The Bulletin
Editor - Jack Kallmeyer

May 2024
Sticky & Salty Bones 

Our featured presentation this month will be given by past UC student, Solomon Barcomb, whose program is titled, Ice Age Death Traps: Big Bone Lick, the La Brea Tar Pits, and North American Mammal Lagerstätten. Solomon explains: The ice ages which took place at the end of the Pleistocene are some of the most studied periods of earth history, and the animals that lived through them are some of the most fascinating creatures to have lived. Yet the causes for their extinction are still debated over two-hundred years after their discovery. In this talk, we will explore the diversity of Pleistocene animals through two paleontological locations, Big Bone Lick of Kentucky and the La Brea Tarpits of Los Angeles. We will explore the initial discovery of these sites, and see how thinking about these animals and this period has changed over time, as excavations at these locations have brought to light new fossils.

Solomon Barcomb studied geology at the University of Cincinnati. His professional expertise lies in laboratory testing for water and soil pollutants for engineering projects to verify environmental compliance. He has a passion for science communication, and has worked with multiple organizations serving traditionally underserved communities, including Big Brothers Big Sisters and the Cincinnati Recreation Commission, leading educational programs about earth science, natural history, and the environment. Solomon’s current research interest lies in human geography, particularly using historical records to investigate how ancient civilizations interacted with their environments.

Solomon created History Speaks!, a YouTube channel dedicated to exploring the development of classical antiquity and prehistory, and how these legacies gave rise to the modern world. Check this out at:

Solomon is an active member of the Dry Dredgers, and loves exploring the rich paleontological and geological record of the Cincinnati area! His favourite fossils are crinoids, and he aspires to find a complete specimen to exhibit.

TIME: 8 pm
Friday, May 24, 2024
Room 201 Braunstein Hall
                University of Cincinnati Clifton Campus
SIMULCAST: via Zoom - Link sent no later than April 22

Here are some directions to our meeting room.

Message from the President of the Dry Dredgers

I have discussed our mask policy with my respiratory physician. Consequently, we will be changing our policy. Going forward, masks will be considered as optional. However, if you have a cold, other respiratory symptoms or are coughing or sneezing, you will still need to wear a mask to protect others. If you are ill, we suggest that you stay home and watch on Zoom. Some of our members who attend these meetings are in high risk groups (including me) so please be courteous and sensitive to their situation. Vaccination is also highly recommended. We have a limited number of free masks at the front of the room if you need one.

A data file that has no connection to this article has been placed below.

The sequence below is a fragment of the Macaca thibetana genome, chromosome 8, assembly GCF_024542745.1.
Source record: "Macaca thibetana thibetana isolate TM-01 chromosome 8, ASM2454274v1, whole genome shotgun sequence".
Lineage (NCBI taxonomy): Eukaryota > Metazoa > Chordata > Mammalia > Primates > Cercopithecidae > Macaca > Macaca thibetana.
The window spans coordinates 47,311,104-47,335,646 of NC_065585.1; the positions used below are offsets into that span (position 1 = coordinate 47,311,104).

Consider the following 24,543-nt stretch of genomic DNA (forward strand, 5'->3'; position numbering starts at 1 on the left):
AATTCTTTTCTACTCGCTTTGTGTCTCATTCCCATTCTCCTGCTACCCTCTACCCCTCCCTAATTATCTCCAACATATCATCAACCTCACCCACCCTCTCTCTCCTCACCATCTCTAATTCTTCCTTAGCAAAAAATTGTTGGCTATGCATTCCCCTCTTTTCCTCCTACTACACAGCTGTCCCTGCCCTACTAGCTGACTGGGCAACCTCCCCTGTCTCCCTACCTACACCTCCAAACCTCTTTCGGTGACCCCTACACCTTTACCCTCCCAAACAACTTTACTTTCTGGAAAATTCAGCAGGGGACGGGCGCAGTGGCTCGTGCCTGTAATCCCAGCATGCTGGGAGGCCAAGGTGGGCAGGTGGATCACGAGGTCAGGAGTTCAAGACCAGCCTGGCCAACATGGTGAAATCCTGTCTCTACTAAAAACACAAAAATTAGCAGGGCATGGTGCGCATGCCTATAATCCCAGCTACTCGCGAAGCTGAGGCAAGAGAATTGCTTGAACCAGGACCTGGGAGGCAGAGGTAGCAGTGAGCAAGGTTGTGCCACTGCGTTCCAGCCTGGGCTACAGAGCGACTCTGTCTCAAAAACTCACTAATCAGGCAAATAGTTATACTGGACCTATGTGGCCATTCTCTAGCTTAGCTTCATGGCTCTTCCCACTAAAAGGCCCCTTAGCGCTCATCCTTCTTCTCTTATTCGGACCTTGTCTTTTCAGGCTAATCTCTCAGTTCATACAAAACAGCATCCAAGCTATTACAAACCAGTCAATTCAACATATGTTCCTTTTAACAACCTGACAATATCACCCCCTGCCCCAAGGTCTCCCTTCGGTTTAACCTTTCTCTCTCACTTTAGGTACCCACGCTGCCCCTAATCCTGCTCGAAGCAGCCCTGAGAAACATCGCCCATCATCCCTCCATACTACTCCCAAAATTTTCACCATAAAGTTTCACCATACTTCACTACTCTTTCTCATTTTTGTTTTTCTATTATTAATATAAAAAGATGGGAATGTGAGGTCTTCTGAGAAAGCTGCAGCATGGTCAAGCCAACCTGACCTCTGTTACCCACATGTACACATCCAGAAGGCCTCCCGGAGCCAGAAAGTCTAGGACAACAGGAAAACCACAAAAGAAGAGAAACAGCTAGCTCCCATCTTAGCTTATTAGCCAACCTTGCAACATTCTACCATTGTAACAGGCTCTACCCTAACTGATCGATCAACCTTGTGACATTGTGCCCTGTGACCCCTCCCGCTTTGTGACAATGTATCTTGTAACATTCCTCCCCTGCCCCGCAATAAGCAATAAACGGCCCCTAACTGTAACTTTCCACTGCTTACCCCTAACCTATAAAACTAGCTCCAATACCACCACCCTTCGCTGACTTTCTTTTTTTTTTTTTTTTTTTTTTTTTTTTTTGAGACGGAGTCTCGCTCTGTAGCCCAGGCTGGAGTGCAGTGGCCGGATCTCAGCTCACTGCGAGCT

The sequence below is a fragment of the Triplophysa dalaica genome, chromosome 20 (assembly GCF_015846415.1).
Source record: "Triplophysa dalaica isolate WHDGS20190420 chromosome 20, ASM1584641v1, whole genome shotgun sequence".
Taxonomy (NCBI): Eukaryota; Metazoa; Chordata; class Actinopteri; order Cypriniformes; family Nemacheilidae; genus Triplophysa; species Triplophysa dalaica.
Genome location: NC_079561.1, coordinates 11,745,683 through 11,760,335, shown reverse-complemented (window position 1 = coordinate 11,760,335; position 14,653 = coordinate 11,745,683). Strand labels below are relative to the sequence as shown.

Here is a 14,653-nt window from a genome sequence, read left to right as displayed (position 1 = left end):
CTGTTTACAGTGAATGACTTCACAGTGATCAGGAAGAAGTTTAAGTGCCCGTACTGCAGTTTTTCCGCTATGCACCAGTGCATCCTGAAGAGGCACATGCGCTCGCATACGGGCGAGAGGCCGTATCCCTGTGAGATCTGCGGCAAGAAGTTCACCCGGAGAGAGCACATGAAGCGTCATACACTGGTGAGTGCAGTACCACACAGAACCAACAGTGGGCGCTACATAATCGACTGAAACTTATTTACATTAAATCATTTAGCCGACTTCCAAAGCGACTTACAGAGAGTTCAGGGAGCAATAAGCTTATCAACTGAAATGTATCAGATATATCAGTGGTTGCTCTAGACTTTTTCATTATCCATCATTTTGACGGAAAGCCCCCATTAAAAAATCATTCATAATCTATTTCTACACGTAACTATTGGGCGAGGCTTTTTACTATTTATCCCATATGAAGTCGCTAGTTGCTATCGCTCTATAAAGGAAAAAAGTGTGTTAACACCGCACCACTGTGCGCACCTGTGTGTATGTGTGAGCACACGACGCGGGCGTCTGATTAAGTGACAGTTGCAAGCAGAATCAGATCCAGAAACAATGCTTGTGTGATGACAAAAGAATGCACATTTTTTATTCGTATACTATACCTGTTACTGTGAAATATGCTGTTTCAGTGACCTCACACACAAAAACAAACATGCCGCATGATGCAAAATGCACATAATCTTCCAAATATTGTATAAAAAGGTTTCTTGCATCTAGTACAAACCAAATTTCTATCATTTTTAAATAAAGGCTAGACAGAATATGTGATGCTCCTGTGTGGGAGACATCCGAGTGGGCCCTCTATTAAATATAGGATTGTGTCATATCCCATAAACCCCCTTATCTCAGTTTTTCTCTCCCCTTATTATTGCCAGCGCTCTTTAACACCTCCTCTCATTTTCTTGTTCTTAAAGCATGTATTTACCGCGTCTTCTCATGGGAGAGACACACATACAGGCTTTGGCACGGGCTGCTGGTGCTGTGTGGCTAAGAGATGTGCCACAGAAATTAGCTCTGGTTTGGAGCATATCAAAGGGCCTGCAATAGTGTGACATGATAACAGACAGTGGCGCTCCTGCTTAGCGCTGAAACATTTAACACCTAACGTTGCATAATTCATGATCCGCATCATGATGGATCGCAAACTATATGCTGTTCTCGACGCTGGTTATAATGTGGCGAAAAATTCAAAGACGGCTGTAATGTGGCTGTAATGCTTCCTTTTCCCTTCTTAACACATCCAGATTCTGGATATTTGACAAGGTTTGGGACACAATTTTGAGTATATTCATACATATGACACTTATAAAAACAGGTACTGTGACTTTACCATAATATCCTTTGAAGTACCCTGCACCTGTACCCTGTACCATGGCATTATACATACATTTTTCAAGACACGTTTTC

Beginner's Class
By Greg Courtney

The Beginners Class will be conducted from 7:15 PM to 8:00 PM on May 24th. It will be held before the general meeting in room 300 in Braunstein Hall on the UC campus. That's one floor up from the main meeting. The class will be inperson only, no remote Zoom. The Beginners Class will review two face book albums. For any new people joining since Geofair, we will review how to fossil hunt and have a virtual visit of the new museum exhibit: Ancient Worlds Hiding in Plain Sight.

May Field Trip - Family Friendly
by Bob Bross

As promised: our May field trip will be at a location accessible for all ages. We will be exploring the Fairview Formation, exposed in the Harsha/East Fork Lake spillway. Records indicate the Dry Dredgers have not been there in 16 years; geologically the fossils have hardly noticed the time passage!

The date: Saturday, May 25th - and yes, this will be Memorial Day weekend. We will meet at the Visitor’s Center at 10:00 A.M. before proceeding to the spillway. The area is flat, which means looking down a lot; make certain you wear a sun hat to protect the back of your neck; sunblock is also a great idea.

Fossils will be small, but plentiful to those with a discerning eye. While some may move around, others will find a place to sit and begin to pick out the specimens others have passed by. There are lots of brachiopod and gastropods to find, along with parts of gastropods, crinoids and trilobites.

Driving instructions to get to our fossil hunting location was sent out in the May issue of the Dry Dredgers Bulletin via email to dues-paying members. It is also found in the members-only area of the website. The Bulletin is loaded with good information and is essential for participation in our club. If you are not a member, please join us! Here are the membership to join.

More interesting and informative articles, along with color illustrations is available in the full E-Bulletin that was emailed to dues-paying members.

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